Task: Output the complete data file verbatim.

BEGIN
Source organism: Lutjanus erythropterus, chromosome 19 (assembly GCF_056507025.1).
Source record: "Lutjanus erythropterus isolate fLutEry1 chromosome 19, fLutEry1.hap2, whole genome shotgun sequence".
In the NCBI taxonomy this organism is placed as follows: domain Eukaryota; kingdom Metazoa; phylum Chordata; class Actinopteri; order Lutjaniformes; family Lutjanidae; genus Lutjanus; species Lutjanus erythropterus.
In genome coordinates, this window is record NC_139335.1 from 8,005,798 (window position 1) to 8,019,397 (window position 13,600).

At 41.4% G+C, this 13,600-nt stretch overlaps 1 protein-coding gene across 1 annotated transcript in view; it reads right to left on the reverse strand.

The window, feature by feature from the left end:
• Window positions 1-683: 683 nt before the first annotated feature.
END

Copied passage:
Source organism: Lutjanus erythropterus, chromosome 19 (assembly GCF_056507025.1).
Source record: "Lutjanus erythropterus isolate fLutEry1 chromosome 19, fLutEry1.hap2, whole genome shotgun sequence".
In the NCBI taxonomy this organism is placed as follows: domain Eukaryota; kingdom Metazoa; phylum Chordata; class Actinopteri; order Lutjaniformes; family Lutjanidae; genus Lutjanus; species Lutjanus erythropterus.
In genome coordinates, this window is record NC_139335.1 from 8,005,798 (window position 1) to 8,019,397 (window position 13,600).

At 41.4% G+C, this 13,600-nt stretch overlaps 1 protein-coding gene across 1 annotated transcript in view; it reads right to left on the reverse strand.

The window, feature by feature from the left end:
• Window positions 1-683: 683 nt before the first annotated feature.